Update on PSMC5 Foundation, Research, and the Next Event


Hello Everyone, 

It is hard to believe the summer is already over and we are already back to school and work.   We hope all of you had great summer.  We wanted to take a moment to give you a brief update on the PSMC5 Foundation activities over the past few months – a lot has been happening and we are excited to share both the research updates and the activities underway to grow the foundation, but first a quick refresh on who we are and why we created this foundation.

Quick Background

Our sons Ollie and Yoni share an de novo mutation in the PSMC5 gene.  This gene codes for a critical    component of the proteasome, a complex that degrades cellular proteins. When the proteasome does not work properly, many proteins accumulate in the cells. Since such proteins may regulate key cellular processes, this can result in cellular toxicity.  Both boys experience development delays and a number of medical complexities.  Over the past three years, we have been working closely with Dr. Alfred Goldberg and Dr. Galen Collins at Harvard Medical School and Dr. David Rubinsztein at Cambridge to understand how this mutation causes difficulties for cells, as a first step towards our desire to identify strategies that may enable amelioration of some of the its effects. We also believe that this research could benefit many others in the future, as the proteasome has been shown to have impacts on other neurological conditions that exhibit protein accumulation and cellular toxicity such as Alzheimers and Parkinsons.

Latest Research

The research team has been addressing the question of whether the mutation compromises proteasome function.  To address this, they depleted cells of PSMC5 and compared these cells either to non-depleted cells or to PSMC5-depleted cells to which they added back either normal or mutated PSMC5.  The experiments suggest that the mutation does indeed compromise proteasome function and this appears likely to be due to less PSMC5 activity. These strategies have also given us readouts of cellular stress and toxicity that we can use to start screening for approaches that may be able to reduce the cellular stresses caused by decreased PSMC5 activity.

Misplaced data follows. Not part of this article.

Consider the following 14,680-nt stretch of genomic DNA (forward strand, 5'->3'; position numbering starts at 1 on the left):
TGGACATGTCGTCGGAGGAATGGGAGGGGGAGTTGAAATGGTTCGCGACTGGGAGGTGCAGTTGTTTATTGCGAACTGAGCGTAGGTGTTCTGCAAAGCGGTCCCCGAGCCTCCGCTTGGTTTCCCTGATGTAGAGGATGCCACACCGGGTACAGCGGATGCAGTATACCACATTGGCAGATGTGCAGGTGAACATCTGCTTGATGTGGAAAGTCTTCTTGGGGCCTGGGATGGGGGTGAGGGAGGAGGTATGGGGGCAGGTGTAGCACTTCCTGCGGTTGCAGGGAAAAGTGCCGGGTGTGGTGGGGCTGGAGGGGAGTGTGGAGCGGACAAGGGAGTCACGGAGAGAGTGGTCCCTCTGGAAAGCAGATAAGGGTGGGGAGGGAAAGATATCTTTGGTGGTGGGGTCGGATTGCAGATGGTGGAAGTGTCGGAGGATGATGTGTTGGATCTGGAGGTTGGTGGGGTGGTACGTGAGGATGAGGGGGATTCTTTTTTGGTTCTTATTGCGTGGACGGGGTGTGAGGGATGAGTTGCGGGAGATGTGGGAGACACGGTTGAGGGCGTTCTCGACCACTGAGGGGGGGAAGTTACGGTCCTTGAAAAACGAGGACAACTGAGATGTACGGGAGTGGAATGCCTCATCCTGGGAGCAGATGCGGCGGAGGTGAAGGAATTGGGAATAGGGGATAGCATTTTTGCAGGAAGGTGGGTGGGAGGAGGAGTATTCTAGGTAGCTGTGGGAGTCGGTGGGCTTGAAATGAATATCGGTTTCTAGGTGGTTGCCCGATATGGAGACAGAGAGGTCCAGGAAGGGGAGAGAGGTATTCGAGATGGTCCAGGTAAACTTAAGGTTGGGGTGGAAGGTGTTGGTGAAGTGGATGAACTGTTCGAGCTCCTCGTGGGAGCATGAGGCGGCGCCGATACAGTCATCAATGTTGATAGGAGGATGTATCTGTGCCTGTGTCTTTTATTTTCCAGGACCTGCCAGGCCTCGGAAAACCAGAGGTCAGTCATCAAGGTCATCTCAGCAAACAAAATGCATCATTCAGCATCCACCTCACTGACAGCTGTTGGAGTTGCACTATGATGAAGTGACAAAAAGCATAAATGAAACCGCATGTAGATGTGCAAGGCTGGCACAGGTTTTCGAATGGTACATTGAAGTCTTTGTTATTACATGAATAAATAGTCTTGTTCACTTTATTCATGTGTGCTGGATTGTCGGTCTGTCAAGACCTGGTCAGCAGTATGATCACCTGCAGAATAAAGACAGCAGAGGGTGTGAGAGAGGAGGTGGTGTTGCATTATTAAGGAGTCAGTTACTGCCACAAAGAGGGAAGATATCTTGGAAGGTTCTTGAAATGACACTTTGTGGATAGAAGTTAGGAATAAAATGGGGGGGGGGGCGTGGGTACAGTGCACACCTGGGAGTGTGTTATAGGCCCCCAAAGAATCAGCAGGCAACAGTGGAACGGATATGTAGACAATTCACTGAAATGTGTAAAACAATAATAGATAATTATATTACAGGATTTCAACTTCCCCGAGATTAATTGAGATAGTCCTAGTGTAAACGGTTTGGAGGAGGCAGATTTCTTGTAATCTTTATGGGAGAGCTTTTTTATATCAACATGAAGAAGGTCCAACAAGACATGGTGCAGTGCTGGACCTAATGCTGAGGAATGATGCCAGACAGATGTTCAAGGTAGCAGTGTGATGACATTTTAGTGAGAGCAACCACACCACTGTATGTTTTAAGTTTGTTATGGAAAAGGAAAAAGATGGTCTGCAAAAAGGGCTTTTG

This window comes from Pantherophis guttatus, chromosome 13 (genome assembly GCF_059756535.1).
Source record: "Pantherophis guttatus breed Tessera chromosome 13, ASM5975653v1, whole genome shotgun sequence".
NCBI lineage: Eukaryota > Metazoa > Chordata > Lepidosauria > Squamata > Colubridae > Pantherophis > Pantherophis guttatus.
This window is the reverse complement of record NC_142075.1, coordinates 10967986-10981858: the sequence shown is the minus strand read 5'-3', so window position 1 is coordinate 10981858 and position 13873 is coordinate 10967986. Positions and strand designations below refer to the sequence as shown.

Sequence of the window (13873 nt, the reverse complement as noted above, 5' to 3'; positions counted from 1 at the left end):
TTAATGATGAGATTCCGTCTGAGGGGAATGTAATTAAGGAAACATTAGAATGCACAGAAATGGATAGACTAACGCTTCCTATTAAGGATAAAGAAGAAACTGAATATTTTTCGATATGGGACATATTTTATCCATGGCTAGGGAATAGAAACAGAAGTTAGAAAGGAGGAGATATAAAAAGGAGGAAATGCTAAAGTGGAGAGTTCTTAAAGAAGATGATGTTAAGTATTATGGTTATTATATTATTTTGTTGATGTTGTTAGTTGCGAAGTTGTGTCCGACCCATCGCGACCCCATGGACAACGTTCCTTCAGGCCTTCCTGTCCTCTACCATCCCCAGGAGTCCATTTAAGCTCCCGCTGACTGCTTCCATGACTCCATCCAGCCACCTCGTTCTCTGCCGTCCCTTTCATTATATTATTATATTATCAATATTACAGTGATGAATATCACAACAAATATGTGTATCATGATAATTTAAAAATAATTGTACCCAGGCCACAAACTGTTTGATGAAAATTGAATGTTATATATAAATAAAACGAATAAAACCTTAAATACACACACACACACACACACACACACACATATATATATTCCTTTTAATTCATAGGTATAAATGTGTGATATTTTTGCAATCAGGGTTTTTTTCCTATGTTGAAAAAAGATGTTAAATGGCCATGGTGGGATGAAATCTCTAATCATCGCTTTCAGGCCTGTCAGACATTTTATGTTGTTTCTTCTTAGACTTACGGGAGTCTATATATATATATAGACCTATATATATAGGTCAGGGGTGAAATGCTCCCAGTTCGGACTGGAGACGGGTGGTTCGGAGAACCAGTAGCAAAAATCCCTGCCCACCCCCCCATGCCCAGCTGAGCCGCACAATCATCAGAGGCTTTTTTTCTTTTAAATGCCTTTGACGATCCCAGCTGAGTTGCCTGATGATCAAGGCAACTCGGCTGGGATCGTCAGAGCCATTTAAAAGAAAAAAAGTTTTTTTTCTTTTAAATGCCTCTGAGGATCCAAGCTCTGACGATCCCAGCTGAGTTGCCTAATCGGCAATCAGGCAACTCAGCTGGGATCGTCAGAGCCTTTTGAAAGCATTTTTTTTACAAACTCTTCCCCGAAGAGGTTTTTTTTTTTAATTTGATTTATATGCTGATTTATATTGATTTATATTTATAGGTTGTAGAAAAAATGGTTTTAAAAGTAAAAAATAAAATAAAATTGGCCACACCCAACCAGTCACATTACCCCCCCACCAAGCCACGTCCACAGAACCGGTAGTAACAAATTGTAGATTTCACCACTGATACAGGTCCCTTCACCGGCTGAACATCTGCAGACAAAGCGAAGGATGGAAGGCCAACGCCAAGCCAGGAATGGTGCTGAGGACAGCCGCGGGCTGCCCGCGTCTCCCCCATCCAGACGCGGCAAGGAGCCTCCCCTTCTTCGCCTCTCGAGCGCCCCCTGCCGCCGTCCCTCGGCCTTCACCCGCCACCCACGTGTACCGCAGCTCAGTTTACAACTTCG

For us non-technical laymen, this is both interesting and potentially practical for everybody.   The proteasome works closely in the body on a process called autophagy (on which Dr Rubinzstein is one of the world experts).  Like the proteasomal system, autophagy is a protein clearance mechanism and has gotten a lot of attention for its impact on aging.  Just as would a car that gets more regular maintenance and oil changes can go well beyond 100,000 miles, a body what efficiently clears cellular waste can last longer.   Given the desire to live longer, more research has focused on drugs and molecules that enhance autophagy, with a molecule called Rapamycin becoming a favorite in the biohacker and longevity community.  This is beyond scientific texts and popular in the spheres of Tim Ferris, Joe Rogan and Time Magazine.  

Our research team tested rapamycin, as well as some other similar compounds, and found that rapamycin was successful in suppressing apoptosis (cell death) that was due to the misfunctioning proteasome.  While this doesn’t mean we can start pumping Ollie and Yoni full of rapa, it does show we are moving beyond theory to expand into drug testing on animal models.  This is a huge step in the research process and a huge step towards finding a treatment that may help Ollie and Yoni in the future. 

Confidential:  Do not distribute

Next for the Research

The work done over the last 6 months has provided us with insights about the effects of compromised PSMC5 activity on cellular health and some of the deleterious processes that may be activated.   Along the way, we hope to also develop induced pluripotent stem cells models with the mutation that we can rapidly convert into human neurons and a mouse model that we can use to study the PSMC5 mutation at the organismal level.  The team aims to start developing the mouse model in the next 6 months. Our strategy is eventually to use these systems to test possible therapeutic strategies. 

We expect our research team to publish a paper in the coming months, which hopefully should attract more attention.

Winchester Wiffle Ball Tournament

Ok now for the fun stuff.  In the winter, we did a comedy fundraiser in New York City that was  successful and enjoyable.   For our next event, we are going to hold a Wiffle ball tournament and a special raffle to help raise funds for the next phase of research.    

Our goal for the fall fundraising efforts is to raise awareness and to create a fun, family event that we can host on an annual basis to continue to raise funds for the ongoing research.  We are planning a day of team work, family fun, some light competition, with great food and music.  We will have a dunk tank so volunteers are welcome for that!  The flyer is pasted below- we would love to see you there! 

We have also received some great donations to raffle at the Wiffle Fest including a SIGNED Tom Brady football (valued at $2000) and the Ultimate Red Sox Experience (valued at $5000-$7500). 

We have included details below if you would like to participate in the tournament and raffle: